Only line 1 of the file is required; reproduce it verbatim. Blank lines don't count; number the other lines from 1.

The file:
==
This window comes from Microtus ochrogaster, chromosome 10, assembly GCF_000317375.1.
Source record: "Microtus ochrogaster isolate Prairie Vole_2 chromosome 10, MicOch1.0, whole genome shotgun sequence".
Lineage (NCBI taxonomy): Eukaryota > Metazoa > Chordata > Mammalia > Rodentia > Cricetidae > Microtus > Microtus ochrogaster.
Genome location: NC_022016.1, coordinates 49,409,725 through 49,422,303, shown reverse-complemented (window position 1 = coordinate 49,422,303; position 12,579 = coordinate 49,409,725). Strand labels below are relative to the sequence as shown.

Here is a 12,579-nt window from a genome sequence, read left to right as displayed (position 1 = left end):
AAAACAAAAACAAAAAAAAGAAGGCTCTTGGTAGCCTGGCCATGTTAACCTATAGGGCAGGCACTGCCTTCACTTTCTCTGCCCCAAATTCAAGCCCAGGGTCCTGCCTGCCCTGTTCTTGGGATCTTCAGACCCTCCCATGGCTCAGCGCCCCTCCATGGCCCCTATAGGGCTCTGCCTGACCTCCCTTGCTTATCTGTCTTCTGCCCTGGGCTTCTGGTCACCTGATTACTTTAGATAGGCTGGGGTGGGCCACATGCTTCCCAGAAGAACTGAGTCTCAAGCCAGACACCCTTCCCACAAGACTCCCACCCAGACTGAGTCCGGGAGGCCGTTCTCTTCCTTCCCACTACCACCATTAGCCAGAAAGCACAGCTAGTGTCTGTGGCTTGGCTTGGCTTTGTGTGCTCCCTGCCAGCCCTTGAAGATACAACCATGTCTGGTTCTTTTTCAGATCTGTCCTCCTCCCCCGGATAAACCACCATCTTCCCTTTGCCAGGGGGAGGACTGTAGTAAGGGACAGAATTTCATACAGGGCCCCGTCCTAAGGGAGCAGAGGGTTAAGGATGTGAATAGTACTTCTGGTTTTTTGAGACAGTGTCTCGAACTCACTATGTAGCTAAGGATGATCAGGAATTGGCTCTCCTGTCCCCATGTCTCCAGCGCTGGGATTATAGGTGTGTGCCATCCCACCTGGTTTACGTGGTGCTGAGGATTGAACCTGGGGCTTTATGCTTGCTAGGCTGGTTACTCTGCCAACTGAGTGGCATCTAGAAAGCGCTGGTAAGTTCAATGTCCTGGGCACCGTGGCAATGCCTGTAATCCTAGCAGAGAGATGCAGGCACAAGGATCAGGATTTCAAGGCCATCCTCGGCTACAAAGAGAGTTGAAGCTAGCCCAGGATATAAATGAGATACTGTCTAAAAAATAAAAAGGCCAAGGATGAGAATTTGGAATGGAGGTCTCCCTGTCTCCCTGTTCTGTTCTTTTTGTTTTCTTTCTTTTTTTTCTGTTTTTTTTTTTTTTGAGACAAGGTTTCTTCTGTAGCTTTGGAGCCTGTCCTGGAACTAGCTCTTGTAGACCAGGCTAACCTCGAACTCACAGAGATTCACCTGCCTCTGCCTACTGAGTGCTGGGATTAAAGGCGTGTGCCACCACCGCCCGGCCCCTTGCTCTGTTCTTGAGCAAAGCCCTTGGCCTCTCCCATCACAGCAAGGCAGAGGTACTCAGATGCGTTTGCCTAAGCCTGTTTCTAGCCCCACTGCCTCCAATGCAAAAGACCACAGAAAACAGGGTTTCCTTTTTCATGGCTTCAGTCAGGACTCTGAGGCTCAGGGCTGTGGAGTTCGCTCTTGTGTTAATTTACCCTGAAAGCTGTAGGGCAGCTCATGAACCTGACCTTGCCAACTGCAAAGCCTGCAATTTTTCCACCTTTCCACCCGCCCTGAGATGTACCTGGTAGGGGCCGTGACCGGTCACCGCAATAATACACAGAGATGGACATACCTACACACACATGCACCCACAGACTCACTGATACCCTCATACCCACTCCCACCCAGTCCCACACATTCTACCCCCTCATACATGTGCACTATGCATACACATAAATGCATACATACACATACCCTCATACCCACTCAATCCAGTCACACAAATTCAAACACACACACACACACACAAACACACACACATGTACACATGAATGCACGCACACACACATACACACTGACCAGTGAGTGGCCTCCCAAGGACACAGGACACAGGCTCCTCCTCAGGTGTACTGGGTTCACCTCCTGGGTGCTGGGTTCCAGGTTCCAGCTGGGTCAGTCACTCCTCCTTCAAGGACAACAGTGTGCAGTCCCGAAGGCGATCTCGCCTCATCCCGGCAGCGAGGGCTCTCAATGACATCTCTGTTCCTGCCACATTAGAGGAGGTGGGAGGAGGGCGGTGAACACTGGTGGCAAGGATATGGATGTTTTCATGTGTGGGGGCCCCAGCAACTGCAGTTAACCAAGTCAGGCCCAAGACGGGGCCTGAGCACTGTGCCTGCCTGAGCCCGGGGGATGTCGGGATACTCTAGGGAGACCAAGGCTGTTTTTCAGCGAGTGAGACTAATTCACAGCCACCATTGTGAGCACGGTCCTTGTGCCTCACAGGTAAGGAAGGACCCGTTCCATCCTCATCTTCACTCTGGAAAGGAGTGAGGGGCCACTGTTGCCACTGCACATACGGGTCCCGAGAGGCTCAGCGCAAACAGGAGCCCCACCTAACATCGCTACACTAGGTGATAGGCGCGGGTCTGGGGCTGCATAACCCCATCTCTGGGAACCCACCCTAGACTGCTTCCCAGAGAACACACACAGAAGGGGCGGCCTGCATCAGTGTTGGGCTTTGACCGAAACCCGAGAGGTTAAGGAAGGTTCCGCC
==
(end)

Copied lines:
This window comes from Microtus ochrogaster, chromosome 10, assembly GCF_000317375.1.